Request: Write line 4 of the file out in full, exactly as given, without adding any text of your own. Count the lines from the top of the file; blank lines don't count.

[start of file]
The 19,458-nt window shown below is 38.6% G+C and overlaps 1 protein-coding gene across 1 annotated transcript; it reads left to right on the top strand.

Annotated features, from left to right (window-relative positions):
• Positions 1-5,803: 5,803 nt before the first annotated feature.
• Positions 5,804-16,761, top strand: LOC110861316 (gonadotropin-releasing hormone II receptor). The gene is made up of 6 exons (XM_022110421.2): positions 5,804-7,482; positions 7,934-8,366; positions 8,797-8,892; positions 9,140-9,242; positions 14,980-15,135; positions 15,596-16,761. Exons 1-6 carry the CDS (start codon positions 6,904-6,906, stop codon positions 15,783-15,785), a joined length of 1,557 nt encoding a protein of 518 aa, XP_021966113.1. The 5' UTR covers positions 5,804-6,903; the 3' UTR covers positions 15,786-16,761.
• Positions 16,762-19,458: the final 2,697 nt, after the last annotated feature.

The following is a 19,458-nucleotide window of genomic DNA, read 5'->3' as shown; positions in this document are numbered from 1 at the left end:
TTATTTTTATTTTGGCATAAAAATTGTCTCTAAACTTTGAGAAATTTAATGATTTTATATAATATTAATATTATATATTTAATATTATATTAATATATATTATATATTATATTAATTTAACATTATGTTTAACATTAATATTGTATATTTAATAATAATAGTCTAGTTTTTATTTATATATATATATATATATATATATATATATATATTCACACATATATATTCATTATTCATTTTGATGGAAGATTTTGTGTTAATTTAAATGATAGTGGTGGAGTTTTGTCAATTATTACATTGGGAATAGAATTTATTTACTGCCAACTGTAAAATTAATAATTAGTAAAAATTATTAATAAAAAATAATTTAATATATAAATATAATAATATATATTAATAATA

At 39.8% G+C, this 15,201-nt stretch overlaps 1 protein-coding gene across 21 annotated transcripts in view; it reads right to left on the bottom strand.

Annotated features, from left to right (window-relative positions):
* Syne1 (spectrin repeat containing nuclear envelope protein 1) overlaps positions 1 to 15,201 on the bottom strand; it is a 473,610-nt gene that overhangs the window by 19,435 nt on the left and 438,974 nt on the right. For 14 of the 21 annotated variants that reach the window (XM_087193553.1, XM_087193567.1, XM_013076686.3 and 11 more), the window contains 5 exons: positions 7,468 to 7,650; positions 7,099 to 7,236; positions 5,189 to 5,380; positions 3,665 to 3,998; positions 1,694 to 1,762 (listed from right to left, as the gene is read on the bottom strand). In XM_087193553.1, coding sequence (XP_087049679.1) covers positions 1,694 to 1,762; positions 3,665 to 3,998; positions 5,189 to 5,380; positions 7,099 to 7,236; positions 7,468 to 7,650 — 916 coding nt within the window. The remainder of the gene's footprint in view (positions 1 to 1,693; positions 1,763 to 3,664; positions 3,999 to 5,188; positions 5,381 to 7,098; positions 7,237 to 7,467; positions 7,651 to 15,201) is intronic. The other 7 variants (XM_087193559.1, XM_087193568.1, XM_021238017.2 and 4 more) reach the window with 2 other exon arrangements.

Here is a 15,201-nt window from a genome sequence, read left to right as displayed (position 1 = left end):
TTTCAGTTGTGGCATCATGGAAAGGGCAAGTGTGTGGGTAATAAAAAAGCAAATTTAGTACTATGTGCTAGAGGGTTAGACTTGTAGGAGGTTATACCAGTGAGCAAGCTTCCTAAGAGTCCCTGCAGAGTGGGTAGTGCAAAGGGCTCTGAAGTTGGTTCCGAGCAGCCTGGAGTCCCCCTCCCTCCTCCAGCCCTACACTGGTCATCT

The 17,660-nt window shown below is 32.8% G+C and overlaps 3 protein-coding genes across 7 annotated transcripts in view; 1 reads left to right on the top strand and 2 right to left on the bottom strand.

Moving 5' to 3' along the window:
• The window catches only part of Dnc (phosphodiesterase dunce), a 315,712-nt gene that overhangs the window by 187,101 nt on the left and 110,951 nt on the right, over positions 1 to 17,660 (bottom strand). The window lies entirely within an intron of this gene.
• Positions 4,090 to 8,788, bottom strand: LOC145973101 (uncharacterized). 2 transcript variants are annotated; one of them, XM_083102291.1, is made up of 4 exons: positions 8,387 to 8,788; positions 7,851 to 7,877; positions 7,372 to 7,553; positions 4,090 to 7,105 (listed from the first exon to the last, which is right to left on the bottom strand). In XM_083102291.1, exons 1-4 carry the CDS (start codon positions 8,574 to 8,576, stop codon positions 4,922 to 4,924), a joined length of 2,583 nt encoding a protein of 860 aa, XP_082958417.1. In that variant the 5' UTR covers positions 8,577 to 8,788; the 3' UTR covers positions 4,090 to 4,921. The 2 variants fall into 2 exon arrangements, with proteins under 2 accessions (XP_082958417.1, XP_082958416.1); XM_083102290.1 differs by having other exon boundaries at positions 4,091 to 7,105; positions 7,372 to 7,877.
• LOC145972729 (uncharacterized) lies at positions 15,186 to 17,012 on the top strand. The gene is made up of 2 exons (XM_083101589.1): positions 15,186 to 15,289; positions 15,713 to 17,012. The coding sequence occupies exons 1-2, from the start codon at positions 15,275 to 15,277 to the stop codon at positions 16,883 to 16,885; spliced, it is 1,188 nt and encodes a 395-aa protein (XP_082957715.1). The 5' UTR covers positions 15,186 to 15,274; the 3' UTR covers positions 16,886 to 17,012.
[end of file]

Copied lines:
• Positions 5,804-16,761, top strand: LOC110861316 (gonadotropin-releasing hormone II receptor). The gene is made up of 6 exons (XM_022110421.2): positions 5,804-7,482; positions 7,934-8,366; positions 8,797-8,892; positions 9,140-9,242; positions 14,980-15,135; positions 15,596-16,761. Exons 1-6 carry the CDS (start codon positions 6,904-6,906, stop codon positions 15,783-15,785), a joined length of 1,557 nt encoding a protein of 518 aa, XP_021966113.1. The 5' UTR covers positions 5,804-6,903; the 3' UTR covers positions 15,786-16,761.